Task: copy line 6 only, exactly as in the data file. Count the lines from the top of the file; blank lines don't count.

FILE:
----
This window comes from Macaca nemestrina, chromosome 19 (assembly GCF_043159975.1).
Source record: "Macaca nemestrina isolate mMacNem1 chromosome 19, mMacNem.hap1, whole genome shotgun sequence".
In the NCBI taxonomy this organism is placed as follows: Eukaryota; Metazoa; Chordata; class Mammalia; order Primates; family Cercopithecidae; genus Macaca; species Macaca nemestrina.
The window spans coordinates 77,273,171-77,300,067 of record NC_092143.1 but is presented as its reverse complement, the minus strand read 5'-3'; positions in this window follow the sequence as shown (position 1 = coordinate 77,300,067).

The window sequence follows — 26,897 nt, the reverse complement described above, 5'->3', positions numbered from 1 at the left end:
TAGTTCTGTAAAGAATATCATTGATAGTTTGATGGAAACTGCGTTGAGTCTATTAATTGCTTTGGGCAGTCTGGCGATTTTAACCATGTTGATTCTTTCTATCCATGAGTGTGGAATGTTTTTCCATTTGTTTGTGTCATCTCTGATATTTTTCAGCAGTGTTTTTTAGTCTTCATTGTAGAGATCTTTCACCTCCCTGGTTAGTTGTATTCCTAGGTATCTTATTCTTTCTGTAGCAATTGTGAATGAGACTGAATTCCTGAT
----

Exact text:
TAGTTCTGTAAAGAATATCATTGATAGTTTGATGGAAACTGCGTTGAGTCTATTAATTGCTTTGGGCAGTCTGGCGATTTTAACCATGTTGATTCTTTCTATCCATGAGTGTGGAATGTTTTTCCATTTGTTTGTGTCATCTCTGATATTTTTCAGCAGTGTTTTTTAGTCTTCATTGTAGAGATCTTTCACCTCCCTGGTTAGTTGTATTCCTAGGTATCTTATTCTTTCTGTAGCAATTGTGAATGAGACTGAATTCCTGAT